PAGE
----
Barnard College announced today that Interim President and COO Rob Goldberg has co-signed a new letter written by the American Council on Education (ACE) in support of DACA students. The letter, which was signed by leaders from 560 colleges and universities, petitions the Trump administration to act in support of the estimated 750,000 students who arrived in the United States as children and received temporary permission -- through the bipartisan DREAM Act of 2001 and the Obama administration's DACA policy implemented in 2012 -- to stay in the U.S. as students and workers.

The full text of the letter is below.

 

President Donald J. Trump
The White House
1600 Pennsylvania Avenue NW
Washington, DC 20500

Dear President Trump:

Thank you for the positive comments you have made on several occasions about “Dreamers,” a group of outstanding young people you recently referred to as “incredible kids.” We agree with you. Brought as children to our country and since granted temporary permission to stay and obtain work permits, they contribute to our great nation every day. We are ready to work with you to ensure that they can continue to do so.

University of North Carolina President Margaret Spellings, a former secretary of education under President George W. Bush, echoed your views in a recent op-ed in The Washington Post, saying:

“These young people...have grown up American—studying and learning in our public schools, celebrating our national holidays, becoming a part of our communities. They’ve made a lifetime of friends and memories here. This is the only home most of them can remember. These are our children, raised in our cities and towns and taught in our public schools. They share our hopes and dreams for a better America. Their faith in this country is a blessing, if we have the grace to accept it.”

Similarly, The Wall Street Journal editorial board wrote that repealing the Deferred Action for Childhood Arrivals program, which enables them to work and study here, “would harm innocent men and women.” The Journal stated, and we concur, that providing Dreamers a reprieve from deportation while Congress works to codify the policy would convey a “message of inclusion and largeness of presidential spirit.”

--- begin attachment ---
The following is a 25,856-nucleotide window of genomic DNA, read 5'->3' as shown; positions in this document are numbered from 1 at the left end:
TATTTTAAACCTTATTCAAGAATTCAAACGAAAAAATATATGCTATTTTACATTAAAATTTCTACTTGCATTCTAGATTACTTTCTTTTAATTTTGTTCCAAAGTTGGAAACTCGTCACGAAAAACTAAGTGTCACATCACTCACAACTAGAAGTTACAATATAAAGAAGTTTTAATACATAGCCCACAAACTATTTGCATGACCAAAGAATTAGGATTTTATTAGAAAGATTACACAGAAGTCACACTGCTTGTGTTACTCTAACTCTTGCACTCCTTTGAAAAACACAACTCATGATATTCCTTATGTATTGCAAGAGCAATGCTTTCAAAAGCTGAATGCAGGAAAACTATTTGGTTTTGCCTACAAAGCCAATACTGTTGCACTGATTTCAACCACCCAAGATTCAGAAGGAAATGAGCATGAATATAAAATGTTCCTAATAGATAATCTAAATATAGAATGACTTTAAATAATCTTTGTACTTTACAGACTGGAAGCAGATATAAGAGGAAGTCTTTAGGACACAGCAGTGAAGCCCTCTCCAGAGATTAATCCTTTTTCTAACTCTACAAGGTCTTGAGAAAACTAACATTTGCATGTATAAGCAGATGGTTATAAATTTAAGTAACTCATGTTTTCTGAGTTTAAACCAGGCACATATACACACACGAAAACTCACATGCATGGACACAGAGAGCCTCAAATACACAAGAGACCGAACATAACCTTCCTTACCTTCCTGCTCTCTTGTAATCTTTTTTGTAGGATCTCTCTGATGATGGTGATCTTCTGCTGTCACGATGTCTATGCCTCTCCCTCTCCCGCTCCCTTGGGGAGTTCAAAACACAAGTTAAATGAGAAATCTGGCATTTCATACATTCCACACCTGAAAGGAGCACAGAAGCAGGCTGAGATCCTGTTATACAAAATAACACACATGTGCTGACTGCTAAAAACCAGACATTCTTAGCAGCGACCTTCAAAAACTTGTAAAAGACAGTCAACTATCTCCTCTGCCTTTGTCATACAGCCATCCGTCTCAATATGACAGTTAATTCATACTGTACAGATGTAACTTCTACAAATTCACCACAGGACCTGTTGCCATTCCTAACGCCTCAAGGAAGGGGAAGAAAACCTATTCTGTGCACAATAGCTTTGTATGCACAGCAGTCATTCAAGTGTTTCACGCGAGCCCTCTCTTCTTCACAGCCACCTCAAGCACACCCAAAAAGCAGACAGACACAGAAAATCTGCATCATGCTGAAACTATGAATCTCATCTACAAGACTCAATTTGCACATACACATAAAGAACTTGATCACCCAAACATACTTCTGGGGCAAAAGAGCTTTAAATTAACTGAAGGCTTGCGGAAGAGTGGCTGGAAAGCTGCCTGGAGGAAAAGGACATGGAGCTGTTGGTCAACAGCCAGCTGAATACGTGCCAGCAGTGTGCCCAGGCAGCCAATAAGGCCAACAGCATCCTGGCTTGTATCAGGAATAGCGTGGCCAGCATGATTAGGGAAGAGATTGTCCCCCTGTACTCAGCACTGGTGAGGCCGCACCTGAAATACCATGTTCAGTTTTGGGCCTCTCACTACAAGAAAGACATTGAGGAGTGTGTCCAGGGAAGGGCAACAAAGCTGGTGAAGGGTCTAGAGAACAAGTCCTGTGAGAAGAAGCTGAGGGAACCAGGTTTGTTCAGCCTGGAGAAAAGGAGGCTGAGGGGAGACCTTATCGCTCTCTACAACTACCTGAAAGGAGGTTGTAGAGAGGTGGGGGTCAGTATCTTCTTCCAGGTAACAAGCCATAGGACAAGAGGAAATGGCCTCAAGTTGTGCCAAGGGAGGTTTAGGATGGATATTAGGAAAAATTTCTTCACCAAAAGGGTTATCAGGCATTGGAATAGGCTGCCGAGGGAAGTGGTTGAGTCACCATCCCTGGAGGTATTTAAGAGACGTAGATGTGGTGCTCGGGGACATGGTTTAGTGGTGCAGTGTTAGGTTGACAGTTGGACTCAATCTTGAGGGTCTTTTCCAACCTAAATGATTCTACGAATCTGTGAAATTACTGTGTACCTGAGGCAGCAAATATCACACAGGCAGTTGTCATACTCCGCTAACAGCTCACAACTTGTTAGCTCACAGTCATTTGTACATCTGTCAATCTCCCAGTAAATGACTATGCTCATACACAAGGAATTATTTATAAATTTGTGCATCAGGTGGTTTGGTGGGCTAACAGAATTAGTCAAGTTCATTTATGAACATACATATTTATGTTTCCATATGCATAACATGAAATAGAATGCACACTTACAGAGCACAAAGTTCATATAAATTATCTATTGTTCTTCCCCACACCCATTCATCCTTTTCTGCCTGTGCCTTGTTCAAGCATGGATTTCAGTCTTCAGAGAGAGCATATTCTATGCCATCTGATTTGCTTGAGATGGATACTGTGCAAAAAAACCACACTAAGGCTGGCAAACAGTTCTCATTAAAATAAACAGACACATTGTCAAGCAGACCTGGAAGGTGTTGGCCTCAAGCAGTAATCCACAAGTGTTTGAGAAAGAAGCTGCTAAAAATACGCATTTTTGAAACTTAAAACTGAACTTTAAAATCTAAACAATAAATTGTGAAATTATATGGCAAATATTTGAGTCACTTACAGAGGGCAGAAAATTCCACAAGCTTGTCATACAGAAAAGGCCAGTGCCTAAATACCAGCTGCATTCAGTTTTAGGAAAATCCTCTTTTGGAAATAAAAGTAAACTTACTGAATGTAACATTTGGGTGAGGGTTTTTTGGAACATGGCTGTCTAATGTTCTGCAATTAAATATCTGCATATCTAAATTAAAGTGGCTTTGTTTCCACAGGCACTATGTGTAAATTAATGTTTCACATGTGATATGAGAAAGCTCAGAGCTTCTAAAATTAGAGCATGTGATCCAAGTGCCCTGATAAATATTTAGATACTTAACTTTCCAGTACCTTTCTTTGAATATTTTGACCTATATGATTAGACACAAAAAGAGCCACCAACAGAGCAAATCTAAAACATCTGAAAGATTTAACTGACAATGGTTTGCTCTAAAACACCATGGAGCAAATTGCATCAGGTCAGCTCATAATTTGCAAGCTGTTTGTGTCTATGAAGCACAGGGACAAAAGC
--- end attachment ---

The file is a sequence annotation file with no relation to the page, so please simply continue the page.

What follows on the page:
At present, more than 750,000 individuals are registered under the program, many of whom are enrolled in college. These young people consider themselves Americans, just like their classmates and friends, and in most ways they are. To qualify, applicants must pass a rigorous, multi-faceted test. They must have arrived in the U.S. before reaching age 16, resided here continuously since 2012, be enrolled in or completed high school, not been convicted of a crime, and not present a threat to national security or public safety. 

These bright and talented young people are working, are studying at colleges and universities, or have enlisted in the armed services. Because they now have work permits, they are making immediate contributions to our society and our economy. They are paying taxes, receiving driver’s licenses, and buying cars and first homes, all of which generates revenue for federal, state, and local governments. They are ineligible for federal means-tested welfare benefits, Pell Grants, and federal student loans, as well as health care tax subsidies.

According to a recent study by the CATO Institute, deporting the approximately 750,000 people registered in the program would cost over $60 billion in lost tax revenue and result in a $280 billion reduction in economic growth over the next decade.

Unfortunately, many of these young people now live in fear that the program will be rolled back or revoked. In order to lift this cloud of fear, we ask that you commit to allowing these productive and high-achieving individuals to continue to work and study while your administration and Congress arrive at a permanent solution. The higher education community is eager to work with you to find a path forward.